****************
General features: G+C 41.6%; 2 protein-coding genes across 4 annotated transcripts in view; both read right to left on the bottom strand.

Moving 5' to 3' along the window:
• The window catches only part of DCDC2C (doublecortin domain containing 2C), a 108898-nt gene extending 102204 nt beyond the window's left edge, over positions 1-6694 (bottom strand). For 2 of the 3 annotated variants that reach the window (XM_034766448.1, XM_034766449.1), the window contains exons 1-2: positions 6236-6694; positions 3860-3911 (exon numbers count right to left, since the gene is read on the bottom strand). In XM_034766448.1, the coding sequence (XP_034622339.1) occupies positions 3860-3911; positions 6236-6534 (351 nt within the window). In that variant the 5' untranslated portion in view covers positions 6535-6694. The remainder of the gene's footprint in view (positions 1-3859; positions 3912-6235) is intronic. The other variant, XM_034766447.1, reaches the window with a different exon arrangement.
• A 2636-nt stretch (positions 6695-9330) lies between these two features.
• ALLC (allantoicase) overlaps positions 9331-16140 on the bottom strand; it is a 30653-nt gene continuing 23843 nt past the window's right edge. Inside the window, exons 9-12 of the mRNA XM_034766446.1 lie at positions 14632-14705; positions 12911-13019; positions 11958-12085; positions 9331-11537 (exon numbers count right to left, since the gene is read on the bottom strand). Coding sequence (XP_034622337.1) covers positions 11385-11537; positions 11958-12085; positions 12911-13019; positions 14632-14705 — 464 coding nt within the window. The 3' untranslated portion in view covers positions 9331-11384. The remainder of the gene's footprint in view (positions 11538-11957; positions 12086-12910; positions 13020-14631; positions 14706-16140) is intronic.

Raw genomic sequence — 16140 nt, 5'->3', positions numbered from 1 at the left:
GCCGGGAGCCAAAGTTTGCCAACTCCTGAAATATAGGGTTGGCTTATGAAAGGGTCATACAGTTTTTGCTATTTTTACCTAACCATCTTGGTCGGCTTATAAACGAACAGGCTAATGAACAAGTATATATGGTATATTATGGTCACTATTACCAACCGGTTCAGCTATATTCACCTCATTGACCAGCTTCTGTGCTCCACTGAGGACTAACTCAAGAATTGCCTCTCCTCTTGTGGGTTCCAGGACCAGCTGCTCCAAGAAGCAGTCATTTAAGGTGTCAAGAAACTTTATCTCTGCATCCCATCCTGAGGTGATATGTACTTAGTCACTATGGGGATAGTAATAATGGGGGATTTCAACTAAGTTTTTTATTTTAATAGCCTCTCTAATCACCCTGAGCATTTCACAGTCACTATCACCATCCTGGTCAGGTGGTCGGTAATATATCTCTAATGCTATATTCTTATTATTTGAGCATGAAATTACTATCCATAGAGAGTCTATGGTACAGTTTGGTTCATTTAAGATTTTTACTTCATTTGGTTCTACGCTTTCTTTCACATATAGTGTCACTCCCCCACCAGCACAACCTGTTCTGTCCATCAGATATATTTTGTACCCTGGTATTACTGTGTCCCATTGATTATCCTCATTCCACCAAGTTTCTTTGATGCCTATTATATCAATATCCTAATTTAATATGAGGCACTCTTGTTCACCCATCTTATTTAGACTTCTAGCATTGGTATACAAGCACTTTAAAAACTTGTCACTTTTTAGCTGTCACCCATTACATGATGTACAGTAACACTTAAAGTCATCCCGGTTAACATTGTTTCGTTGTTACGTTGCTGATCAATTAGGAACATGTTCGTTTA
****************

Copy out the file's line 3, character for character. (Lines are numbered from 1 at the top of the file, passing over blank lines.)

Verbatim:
• The window catches only part of DCDC2C (doublecortin domain containing 2C), a 108898-nt gene extending 102204 nt beyond the window's left edge, over positions 1-6694 (bottom strand). For 2 of the 3 annotated variants that reach the window (XM_034766448.1, XM_034766449.1), the window contains exons 1-2: positions 6236-6694; positions 3860-3911 (exon numbers count right to left, since the gene is read on the bottom strand). In XM_034766448.1, the coding sequence (XP_034622339.1) occupies positions 3860-3911; positions 6236-6534 (351 nt within the window). In that variant the 5' untranslated portion in view covers positions 6535-6694. The remainder of the gene's footprint in view (positions 1-3859; positions 3912-6235) is intronic. The other variant, XM_034766447.1, reaches the window with a different exon arrangement.